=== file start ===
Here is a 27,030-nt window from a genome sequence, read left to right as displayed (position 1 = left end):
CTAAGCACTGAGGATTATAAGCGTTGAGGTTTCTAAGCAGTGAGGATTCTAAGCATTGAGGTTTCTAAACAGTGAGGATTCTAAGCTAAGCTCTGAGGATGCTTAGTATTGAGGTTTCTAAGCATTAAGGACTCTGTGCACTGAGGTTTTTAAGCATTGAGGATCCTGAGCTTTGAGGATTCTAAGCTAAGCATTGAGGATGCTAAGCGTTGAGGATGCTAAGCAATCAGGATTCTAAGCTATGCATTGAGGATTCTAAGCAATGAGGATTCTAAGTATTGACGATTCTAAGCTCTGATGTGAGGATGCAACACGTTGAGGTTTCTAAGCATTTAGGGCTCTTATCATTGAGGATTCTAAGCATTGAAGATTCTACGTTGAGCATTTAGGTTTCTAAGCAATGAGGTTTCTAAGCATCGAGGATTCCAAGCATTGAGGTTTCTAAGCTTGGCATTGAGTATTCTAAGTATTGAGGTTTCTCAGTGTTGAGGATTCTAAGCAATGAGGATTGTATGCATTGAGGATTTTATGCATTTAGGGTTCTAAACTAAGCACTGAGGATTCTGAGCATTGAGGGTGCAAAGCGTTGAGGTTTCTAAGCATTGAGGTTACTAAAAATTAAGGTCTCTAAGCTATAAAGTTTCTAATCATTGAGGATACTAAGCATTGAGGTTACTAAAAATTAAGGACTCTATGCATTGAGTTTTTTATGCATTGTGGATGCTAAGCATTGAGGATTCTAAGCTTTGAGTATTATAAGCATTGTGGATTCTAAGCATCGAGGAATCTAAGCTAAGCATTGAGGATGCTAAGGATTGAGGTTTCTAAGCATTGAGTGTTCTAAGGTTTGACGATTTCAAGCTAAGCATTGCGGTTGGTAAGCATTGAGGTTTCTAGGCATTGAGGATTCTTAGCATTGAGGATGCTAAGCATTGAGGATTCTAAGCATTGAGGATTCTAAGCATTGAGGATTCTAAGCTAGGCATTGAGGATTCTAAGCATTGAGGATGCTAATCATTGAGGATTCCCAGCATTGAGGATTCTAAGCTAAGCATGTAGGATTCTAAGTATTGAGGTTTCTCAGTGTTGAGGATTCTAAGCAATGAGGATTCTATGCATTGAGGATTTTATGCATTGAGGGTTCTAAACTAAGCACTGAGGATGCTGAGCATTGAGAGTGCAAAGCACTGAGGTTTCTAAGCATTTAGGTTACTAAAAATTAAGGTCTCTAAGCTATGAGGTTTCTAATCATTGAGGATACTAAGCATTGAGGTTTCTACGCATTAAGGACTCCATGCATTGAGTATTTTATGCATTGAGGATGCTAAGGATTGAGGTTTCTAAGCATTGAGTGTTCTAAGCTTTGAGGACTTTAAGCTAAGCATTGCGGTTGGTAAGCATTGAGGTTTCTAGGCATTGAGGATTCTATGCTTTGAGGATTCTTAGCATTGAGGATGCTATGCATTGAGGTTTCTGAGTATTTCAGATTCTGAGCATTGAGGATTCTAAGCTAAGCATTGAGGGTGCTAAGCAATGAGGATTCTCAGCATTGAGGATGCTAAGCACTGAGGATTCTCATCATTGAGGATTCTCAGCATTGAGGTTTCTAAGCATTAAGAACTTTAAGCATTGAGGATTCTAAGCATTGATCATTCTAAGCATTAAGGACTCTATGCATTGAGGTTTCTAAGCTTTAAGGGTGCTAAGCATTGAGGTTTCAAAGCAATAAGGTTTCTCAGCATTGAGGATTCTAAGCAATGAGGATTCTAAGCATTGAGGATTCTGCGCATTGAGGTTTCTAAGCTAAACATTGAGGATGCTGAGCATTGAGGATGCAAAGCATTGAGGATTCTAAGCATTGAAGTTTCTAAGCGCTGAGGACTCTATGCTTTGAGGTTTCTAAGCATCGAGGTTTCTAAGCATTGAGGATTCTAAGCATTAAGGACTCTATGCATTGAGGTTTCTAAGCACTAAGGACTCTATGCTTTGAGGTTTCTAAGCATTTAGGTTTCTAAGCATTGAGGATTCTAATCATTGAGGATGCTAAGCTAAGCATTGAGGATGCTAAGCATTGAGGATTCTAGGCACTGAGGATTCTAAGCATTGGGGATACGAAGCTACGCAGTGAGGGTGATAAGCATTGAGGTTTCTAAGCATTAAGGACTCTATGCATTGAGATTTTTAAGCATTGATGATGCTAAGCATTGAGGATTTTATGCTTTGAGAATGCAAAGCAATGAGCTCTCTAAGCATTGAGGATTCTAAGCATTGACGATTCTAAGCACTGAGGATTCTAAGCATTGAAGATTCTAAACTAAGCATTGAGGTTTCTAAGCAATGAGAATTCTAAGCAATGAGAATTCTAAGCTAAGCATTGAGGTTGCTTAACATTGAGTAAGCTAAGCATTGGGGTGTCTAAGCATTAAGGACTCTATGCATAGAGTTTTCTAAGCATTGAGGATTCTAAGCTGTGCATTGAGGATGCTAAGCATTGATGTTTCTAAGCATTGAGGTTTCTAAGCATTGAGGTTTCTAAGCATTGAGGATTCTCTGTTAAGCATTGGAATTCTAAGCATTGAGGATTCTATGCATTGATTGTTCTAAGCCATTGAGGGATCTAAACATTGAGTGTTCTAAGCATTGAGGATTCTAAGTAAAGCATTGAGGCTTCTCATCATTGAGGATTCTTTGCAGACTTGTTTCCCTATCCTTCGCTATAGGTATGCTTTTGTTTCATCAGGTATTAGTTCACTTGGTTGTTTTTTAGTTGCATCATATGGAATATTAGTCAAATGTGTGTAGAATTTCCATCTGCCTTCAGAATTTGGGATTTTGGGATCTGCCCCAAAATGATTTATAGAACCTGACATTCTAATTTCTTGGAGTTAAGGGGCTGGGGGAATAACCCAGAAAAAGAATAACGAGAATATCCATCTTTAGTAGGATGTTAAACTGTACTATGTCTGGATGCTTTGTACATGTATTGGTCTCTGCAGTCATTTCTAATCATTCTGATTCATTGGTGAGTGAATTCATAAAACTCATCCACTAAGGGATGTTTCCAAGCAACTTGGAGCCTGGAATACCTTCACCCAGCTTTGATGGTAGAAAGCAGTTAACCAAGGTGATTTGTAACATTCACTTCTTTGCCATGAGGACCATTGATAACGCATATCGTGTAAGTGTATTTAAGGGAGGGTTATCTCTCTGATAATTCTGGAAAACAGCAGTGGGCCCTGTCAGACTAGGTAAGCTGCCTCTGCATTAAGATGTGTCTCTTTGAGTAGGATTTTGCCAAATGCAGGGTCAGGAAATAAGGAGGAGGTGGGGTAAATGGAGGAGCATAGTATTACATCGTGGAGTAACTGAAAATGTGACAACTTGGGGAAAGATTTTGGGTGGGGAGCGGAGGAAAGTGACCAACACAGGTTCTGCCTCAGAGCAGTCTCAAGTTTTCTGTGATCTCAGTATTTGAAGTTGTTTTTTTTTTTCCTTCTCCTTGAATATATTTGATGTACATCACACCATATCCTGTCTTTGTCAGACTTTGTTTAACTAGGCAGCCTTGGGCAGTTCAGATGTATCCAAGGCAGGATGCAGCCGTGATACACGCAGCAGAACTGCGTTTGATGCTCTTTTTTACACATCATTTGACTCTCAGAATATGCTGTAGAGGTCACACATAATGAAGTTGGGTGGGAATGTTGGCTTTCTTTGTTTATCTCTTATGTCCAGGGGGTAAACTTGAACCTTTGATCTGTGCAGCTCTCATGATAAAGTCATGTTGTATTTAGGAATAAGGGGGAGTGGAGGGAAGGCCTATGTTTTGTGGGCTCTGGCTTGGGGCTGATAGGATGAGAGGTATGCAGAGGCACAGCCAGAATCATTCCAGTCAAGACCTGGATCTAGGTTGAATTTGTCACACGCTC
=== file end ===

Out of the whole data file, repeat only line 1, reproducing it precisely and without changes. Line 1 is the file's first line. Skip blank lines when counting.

Here is a 27,030-nt window from a genome sequence, read left to right as displayed (position 1 = left end):